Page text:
WASHINGTON — Linda Chavez sighed deeply under the weight of her latest controversy and, perhaps, the greatest irony of her professional career.
Here she was, the consummate planner who in an uncharacteristically hasty move had resigned as president of U.S. English, a group Latinos deplore, and the best thing her Latino critics had to say about her was that she may have made the right move for the wrong reasons and that she'd waited too long to make it anyway.
Quit Two Weeks Ago
"Some people just hate me," she said, not totally serious but not completely joking either.
It was less than two weeks ago that Chavez quit her post with U.S. English, a group that wants to make English the official language of the nation, after expressing outrage that a 1986 memorandum by the group's chairman raised the specter of a United States taken over by poor immigrants speaking foreign languages.
"I felt very shocked at the memo," Chavez said in an interview. "I was angry. I found the sentiments very offensive and told everyone in earshot that I did."
Is this the same cool, composed Chavez who, as the one-time executive director of the U.S. Civil Rights Commission, calmly and deftly steered it onto a hard rightward course? The same woman who for the last 14 months crisscrossed the country doing TV and radio battle over whether English should be the nation's official language?
Chavez acknowledges that, for her, the resignation on Oct. 17 was a different way of doing things.
"I tend to take actions that are well thought out," she said. "This is the first time I've left a position like this, quitting without knowing what I would do next."
What she was doing the other day was shifting her office equipment from the downtown quarters of U.S. English to her new base at home in suburban Maryland.
Not Sure of Plans
She had exchanged her usual power outfit for Levi's, black boots and a pink T-shirt. "I'm inundated with just trying to figure out what to do next," she said. "It's been a tough time."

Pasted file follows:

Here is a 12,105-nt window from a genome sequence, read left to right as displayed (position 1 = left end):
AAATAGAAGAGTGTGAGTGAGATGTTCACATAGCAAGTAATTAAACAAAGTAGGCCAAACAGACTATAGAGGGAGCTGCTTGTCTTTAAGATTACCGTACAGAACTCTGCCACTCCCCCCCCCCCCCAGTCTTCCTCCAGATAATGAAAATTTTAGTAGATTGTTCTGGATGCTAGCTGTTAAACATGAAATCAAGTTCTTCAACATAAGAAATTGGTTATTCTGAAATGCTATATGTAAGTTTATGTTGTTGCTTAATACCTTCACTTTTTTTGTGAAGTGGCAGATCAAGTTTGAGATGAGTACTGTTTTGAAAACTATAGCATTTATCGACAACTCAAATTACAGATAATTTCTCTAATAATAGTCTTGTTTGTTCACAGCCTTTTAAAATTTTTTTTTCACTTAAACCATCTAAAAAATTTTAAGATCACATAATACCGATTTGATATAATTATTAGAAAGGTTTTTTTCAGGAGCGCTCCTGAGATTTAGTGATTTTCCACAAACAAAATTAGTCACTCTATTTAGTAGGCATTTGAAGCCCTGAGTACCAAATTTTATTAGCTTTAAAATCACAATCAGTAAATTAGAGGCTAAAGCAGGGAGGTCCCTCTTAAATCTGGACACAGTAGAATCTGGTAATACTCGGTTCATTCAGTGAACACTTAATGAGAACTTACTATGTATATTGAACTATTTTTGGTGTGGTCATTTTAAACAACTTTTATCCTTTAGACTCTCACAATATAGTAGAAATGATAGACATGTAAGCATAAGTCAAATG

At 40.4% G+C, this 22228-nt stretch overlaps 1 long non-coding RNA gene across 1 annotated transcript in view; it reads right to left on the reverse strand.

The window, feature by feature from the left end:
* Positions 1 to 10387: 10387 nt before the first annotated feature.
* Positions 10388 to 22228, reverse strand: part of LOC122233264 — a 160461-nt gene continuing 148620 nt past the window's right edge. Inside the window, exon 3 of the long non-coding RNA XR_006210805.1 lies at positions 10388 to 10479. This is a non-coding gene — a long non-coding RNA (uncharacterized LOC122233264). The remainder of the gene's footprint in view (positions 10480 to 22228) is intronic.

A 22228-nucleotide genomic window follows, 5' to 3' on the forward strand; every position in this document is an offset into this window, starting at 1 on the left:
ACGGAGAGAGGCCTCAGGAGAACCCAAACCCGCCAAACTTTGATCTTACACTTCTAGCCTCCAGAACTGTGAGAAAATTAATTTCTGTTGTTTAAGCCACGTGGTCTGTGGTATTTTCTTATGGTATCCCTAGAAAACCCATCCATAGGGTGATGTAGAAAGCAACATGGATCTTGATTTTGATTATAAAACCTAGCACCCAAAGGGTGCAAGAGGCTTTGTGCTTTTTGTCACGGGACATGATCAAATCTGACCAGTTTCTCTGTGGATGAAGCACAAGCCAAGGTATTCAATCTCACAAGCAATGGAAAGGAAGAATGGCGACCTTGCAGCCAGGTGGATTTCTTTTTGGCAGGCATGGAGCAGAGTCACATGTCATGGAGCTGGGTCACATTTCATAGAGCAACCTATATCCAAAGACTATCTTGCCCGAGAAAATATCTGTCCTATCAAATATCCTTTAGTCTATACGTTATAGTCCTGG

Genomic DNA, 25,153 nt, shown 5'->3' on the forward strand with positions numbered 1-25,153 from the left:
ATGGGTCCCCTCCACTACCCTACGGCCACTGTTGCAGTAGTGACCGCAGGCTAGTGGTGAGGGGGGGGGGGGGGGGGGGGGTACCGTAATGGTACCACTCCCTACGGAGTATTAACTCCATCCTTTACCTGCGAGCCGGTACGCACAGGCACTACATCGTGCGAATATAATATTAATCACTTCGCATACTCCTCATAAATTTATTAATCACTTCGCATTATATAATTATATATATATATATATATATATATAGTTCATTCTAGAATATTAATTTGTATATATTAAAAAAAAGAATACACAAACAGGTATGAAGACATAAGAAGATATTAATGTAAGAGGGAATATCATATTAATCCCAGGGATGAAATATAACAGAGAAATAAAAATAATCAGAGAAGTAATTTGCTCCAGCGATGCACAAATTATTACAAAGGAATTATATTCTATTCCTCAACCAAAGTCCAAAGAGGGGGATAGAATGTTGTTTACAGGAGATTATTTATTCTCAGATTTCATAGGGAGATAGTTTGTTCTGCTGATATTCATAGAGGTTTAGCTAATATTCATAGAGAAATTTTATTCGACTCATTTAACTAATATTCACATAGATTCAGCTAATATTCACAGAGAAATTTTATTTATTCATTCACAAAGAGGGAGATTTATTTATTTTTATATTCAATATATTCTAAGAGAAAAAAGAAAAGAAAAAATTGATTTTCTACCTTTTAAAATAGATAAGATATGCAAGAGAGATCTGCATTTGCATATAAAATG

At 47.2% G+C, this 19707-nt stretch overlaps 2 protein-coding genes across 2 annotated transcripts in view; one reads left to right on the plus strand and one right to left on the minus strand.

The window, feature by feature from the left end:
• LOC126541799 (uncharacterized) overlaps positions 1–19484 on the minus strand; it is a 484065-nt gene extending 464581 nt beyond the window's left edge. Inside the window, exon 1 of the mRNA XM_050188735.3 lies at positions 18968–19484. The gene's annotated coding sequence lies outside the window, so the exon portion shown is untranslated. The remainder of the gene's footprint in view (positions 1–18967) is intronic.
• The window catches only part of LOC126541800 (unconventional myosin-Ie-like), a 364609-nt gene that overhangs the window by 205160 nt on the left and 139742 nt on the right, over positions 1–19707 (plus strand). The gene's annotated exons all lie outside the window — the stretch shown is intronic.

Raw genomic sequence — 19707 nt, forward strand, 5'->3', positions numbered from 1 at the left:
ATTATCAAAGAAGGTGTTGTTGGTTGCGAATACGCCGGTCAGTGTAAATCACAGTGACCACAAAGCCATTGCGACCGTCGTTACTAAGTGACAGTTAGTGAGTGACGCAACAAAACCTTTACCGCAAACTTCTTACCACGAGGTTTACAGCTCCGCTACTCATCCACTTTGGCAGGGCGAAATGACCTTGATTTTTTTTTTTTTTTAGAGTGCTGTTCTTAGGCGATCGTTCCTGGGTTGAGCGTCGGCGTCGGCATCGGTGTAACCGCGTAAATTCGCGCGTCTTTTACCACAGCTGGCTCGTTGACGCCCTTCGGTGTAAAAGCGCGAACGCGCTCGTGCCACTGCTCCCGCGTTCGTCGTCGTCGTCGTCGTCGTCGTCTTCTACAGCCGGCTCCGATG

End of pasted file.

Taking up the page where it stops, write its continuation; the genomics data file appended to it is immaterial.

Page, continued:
Chavez disputes her image as ice queen who's always in control. "At the commission, people used to be fascinated that I stayed up nights working," she said. "Sometimes things happen and you don't have control over them. This is one of those times."
A Democrat-turned Republican, she likened herself to Michael Dukakis, the presidential nominee who is known for his serious demeanor and organized thought processes. "He and I both have sentences that parse well," she joked.
The daughter of a Latino father and a mother of British-Irish ancestry, Chavez continued the comparison, this time turning more serious. "Michael Dukakis and I are the only two people in America who have to prove our passions," she said.
And so it is. Although, she says she quit U.S. English on principle, her critics express doubts that she acted in a completely spontaneous fashion.
"It's interesting that it took her 14 months to find out what we've told her all along," said Martha Jimenez, a policy analyst for the Mexican-American Legal Defense and Educational Fund, which opposes U.S. English's efforts. "The motivation for a lot of the leaders has been intolerance and xenophobia. Their intent is to create laws that will discriminate against people."
Jimenez cites the 1986 memo, written by Dr. John Tanton, a Michigan eye surgeon, as proof of her argument.
Tanton, who resigned his chairmanship of U.S. English amid the furor over the document, wrote a series of questions and statements dealing with immigration and its consequences--focusing on California, "and by extension," the rest of the nation.
Apartheid in California?
Noting that "to govern is to populate," Tanton asked, "will the present majority peaceably hand over its political power to a group that is simply more fertile?"
At another point, he asked, "Is apartheid in California's future?" and went on to say that "non-Hispanic whites and Asians" will own property, have good jobs and education. On the other hand, he said, "the blacks and Hispanics will have the poor jobs, will lack education, own little property, speak another language and will be mainly Catholic. Will there be strength in this diversity? Or will this prove a social and political San Andreas Fault?"
In an interview Tanton denied that he is racist, asserting that he wrote the memorandum because he believed it was important "to work out the impact" of immigration on the future of the country.
Chavez rejects suggestions that she knew of the memo's existence before she was asked about it by a reporter two weeks ago. "If I had seen that memo before I took the job," she said, "I would not have taken it."
She said she talked to Tanton "and told him what I thought about it. I felt I was out there hanging in the wind. As head of the organization, I had to explain it and I didn't think there was any explanation."
'No Way to Go On'
So, she told the six-member board that "I didn't think there would be any way for me to continue" with the organization.